The rise of virtual banks
So far, the Hong Kong Monetary Authority awarded eight virtual bank licenses, namely: Ant SME, Insight Fintech, Fusion Bank (formerly named Infinium), Livi VB, SC Digital, PingAn One Connect, WeLab and Zhong An Virtual Finance. Two of the approved virtual banks are entities backed by some of the largest banks in Hong Kong, namely, Bank of China (BOCHK), Standard Chartered and ICBC (Asia). Ant SME Services is backed by Ant Financial Services Group.

Meanwhile, Fusion Bank is formed through a joint venture between ICBC, Hillhouse Capital and Chinabased investment firm Tencent Holdings. Insight Fintech is backed by smartphone brand Xiaomi, which owns 90% of the joint venture, and non-bank financial firm AMTD Group.

“We see [virtual banks] as an opportunity to explore new business models, and provide a more appropriate and innovative services to different customers,” an SC spokesperson told Hong Kong Business. “We are embracing digitisation and partnerships to reinforce our competitive advantage.”

SC added that its new virtual bank will bring a whole new tech stack and a whole new customer experience, complementing to its main bank.

“Whilst there will be undoubtedly many virtual banks, we believe the main value of banking will always be customer trust,” he added.

On the other hand, HSBC, which is ranked as the largest bank in Hong Kong, doesn’t seem to have any plans to apply for a virtual bank license.

“We can see no real benefit today in launching a virtual-banking only offering to our customers,” said Ewen Stevenson, group CFO of HSBC, during their Q1 2019 post-results analyst meeting. “We have the biggest mobile bank in Hong Kong.”

The bank currently has digital products, such as their PayMe mobile wallet which was launched in 2017. Stevenson described this as the largest peer-to-peer payments vehicle in Hong Kong, and even has plans for it to become a businessto- consumer platform. He also revealed that they are spending US$1b in upgrading their mobile platforms for retail banking across over 20 of their markets.

The firm also mentioned that they are in the midst of recruiting for a new digital trading proposition that they plan to offer SMEs.

“So we’re not complacent about [launching a virtual bank], but, like most markets where we’re an incumbent. The biggest competition today is not from new virtual startups; it’s from existing competitors,” Stevenson continued. 

How banks should cope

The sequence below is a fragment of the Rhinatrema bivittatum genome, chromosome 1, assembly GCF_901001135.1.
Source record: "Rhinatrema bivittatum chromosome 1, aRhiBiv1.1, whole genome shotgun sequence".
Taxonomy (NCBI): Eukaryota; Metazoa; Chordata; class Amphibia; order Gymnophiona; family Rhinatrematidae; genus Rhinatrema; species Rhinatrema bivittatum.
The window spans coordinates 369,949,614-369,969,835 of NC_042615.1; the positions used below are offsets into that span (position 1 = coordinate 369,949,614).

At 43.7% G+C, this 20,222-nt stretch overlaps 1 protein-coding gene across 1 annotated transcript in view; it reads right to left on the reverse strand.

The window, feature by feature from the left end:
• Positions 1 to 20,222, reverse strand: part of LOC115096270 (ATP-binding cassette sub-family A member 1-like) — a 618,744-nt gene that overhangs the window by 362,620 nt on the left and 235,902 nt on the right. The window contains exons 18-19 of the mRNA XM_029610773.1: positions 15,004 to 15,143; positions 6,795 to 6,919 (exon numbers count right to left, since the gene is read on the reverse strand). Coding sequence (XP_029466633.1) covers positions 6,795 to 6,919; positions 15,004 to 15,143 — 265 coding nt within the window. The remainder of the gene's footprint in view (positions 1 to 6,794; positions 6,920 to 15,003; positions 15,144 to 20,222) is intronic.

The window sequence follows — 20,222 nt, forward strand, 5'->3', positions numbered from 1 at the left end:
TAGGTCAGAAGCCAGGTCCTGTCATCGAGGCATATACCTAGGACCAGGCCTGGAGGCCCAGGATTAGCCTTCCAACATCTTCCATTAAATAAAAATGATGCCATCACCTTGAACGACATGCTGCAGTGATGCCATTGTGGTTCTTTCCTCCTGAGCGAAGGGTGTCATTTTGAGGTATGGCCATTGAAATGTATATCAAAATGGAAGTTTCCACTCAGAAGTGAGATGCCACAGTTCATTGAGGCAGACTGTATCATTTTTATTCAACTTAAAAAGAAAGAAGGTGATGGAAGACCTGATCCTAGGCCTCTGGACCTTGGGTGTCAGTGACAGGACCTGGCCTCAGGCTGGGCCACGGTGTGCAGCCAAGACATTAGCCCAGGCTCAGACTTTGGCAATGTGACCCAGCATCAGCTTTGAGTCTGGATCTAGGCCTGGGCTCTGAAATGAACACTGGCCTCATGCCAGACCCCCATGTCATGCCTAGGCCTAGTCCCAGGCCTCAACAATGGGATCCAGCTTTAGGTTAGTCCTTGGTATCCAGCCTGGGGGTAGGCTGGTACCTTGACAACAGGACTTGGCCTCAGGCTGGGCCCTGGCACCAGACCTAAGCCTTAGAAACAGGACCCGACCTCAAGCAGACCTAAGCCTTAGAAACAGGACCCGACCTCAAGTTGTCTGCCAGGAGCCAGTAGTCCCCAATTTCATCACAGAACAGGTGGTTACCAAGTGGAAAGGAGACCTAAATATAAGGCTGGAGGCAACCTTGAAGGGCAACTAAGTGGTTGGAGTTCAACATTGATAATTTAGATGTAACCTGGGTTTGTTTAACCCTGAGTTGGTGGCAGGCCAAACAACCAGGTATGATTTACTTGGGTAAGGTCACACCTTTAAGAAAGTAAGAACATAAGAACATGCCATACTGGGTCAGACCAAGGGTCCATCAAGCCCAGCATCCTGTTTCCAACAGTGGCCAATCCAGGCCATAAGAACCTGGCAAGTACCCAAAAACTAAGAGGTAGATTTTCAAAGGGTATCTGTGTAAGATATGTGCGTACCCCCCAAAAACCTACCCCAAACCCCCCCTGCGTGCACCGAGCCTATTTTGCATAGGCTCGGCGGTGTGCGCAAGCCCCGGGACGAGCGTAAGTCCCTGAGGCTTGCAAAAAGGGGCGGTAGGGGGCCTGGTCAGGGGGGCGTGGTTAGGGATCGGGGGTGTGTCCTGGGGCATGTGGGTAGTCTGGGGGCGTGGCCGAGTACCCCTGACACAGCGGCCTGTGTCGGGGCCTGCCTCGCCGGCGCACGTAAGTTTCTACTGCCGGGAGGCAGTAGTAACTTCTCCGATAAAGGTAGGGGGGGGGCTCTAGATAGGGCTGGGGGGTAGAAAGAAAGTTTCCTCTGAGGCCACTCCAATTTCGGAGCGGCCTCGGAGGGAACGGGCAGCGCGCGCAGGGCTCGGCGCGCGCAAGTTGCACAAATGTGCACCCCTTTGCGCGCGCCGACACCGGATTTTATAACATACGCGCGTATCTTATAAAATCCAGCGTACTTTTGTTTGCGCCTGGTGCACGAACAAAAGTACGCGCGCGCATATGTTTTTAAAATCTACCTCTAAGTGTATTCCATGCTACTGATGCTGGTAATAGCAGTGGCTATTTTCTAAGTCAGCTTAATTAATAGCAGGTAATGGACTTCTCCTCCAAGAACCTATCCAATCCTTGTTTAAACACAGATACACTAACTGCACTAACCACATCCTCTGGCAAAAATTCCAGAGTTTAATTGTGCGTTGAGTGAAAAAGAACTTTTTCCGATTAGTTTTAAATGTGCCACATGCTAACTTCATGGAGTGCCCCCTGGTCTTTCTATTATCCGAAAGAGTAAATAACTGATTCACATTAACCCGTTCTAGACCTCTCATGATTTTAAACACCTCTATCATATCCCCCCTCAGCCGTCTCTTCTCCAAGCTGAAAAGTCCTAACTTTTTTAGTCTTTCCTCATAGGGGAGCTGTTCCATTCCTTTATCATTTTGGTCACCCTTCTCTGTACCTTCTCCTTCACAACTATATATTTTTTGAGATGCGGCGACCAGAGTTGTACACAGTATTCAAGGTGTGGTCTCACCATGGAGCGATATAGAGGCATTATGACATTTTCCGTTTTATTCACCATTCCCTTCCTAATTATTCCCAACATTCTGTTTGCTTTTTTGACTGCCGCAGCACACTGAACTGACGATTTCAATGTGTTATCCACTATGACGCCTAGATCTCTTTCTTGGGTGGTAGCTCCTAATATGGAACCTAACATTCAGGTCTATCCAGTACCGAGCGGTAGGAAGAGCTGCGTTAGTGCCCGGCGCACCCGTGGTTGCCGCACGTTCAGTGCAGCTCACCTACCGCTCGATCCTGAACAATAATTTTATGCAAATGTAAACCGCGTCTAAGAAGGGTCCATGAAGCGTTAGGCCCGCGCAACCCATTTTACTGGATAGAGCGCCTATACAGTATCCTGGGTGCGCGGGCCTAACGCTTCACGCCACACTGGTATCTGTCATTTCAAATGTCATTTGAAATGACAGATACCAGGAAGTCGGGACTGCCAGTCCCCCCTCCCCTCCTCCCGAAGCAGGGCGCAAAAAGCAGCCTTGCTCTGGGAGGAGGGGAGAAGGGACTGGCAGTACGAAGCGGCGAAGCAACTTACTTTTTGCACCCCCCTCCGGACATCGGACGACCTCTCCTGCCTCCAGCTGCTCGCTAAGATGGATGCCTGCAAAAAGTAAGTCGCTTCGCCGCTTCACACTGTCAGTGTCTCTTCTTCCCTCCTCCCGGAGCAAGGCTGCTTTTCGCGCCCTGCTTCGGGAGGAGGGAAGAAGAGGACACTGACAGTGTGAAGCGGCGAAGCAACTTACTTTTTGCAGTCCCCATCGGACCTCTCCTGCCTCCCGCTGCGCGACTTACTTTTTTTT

According to a Moody’s report, the growth of virtual banks could leverage on the large number of tech-savvy customers as well on the cost savings brought by branchless operations. It would also be supported by its parent companies, benefitting from its strong financial and technology resources.

“These large banks’ sizable fintech investments will allow them to offer competing digital banking experiences to the virtual banks’ target customers. Additionally, the large banks derive significant revenue from businesses that have higher hurdles for virtual banks to penetrate, including wealth management and most corporate banking business,” Moody’s added.

However, Baura of PwC warned that virtual banks must not be wholly reliant on their parentage to gain market share.

“A new virtual bank will not come with the legacy of a large organisation and infrastructure of a traditional bank,” Baura said.

“The organisations will be extremely customer-centric, with driving and delivering a better customer experience at its heart, and addressing pain points that traditional banks have been unable to solve.”

As virtual banks can operate at lower costs, they now have more space to create more competitively priced products and services.

This will come at the expense of traditional banks, whose business models’ will be threatened by the combination of a differentiated customer experience and lower pricing. Moody’s said that the banks’ digital race may give midsize and small banks a hard time, particularly those serving small businesses and individual retail customers.

Traditional banks, Baura says, must be able to present the same level of digitalisation efforts as virtual banks.

[Photo: Standard Chartered's virtual banking team]